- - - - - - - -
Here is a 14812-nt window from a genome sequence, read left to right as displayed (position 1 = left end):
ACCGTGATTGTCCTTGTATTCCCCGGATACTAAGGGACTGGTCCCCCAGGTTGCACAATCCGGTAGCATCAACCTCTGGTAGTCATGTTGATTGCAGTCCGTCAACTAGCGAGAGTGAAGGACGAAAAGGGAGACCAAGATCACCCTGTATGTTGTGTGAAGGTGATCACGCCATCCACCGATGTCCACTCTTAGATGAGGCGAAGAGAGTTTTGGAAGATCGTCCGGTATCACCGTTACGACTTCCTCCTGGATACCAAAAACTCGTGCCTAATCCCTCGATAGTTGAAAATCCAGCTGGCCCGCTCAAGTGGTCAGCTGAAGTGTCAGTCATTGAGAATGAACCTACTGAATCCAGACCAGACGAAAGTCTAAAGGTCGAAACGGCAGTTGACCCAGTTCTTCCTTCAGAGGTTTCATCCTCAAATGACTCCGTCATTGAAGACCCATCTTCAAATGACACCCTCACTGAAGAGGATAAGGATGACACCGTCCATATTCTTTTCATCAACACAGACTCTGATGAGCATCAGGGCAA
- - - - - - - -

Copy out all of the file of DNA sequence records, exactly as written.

Here is a 14812-nt window from a genome sequence, read left to right as displayed (position 1 = left end):
ACCGTGATTGTCCTTGTATTCCCCGGATACTAAGGGACTGGTCCCCCAGGTTGCACAATCCGGTAGCATCAACCTCTGGTAGTCATGTTGATTGCAGTCCGTCAACTAGCGAGAGTGAAGGACGAAAAGGGAGACCAAGATCACCCTGTATGTTGTGTGAAGGTGATCACGCCATCCACCGATGTCCACTCTTAGATGAGGCGAAGAGAGTTTTGGAAGATCGTCCGGTATCACCGTTACGACTTCCTCCTGGATACCAAAAACTCGTGCCTAATCCCTCGATAGTTGAAAATCCAGCTGGCCCGCTCAAGTGGTCAGCTGAAGTGTCAGTCATTGAGAATGAACCTACTGAATCCAGACCAGACGAAAGTCTAAAGGTCGAAACGGCAGTTGACCCAGTTCTTCCTTCAGAGGTTTCATCCTCAAATGACTCCGTCATTGAAGACCCATCTTCAAATGACACCCTCACTGAAGAGGATAAGGATGACACCGTCCATATTCTTTTCATCAACACAGACTCTGATGAGCATCAGGGCAA